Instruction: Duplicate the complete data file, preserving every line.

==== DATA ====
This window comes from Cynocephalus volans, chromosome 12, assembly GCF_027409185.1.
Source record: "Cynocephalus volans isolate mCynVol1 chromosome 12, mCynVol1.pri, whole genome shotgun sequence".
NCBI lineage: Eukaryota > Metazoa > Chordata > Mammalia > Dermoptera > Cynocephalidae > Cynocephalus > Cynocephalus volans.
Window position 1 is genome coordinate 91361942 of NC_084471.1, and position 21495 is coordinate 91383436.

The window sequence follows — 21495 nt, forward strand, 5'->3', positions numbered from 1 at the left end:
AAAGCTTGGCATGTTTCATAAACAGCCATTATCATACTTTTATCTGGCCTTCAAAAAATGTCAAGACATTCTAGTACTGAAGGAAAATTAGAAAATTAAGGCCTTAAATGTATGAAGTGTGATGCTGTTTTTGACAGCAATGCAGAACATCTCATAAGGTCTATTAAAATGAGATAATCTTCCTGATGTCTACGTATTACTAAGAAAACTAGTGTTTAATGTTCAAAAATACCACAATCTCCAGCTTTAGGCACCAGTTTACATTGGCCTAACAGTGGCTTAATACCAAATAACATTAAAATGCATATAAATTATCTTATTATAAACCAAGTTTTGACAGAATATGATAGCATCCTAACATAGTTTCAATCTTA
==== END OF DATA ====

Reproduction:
This window comes from Cynocephalus volans, chromosome 12, assembly GCF_027409185.1.
Source record: "Cynocephalus volans isolate mCynVol1 chromosome 12, mCynVol1.pri, whole genome shotgun sequence".
NCBI lineage: Eukaryota > Metazoa > Chordata > Mammalia > Dermoptera > Cynocephalidae > Cynocephalus > Cynocephalus volans.
Window position 1 is genome coordinate 91361942 of NC_084471.1, and position 21495 is coordinate 91383436.

The window sequence follows — 21495 nt, forward strand, 5'->3', positions numbered from 1 at the left end:
AAAGCTTGGCATGTTTCATAAACAGCCATTATCATACTTTTATCTGGCCTTCAAAAAATGTCAAGACATTCTAGTACTGAAGGAAAATTAGAAAATTAAGGCCTTAAATGTATGAAGTGTGATGCTGTTTTTGACAGCAATGCAGAACATCTCATAAGGTCTATTAAAATGAGATAATCTTCCTGATGTCTACGTATTACTAAGAAAACTAGTGTTTAATGTTCAAAAATACCACAATCTCCAGCTTTAGGCACCAGTTTACATTGGCCTAACAGTGGCTTAATACCAAATAACATTAAAATGCATATAAATTATCTTATTATAAACCAAGTTTTGACAGAATATGATAGCATCCTAACATAGTTTCAATCTTA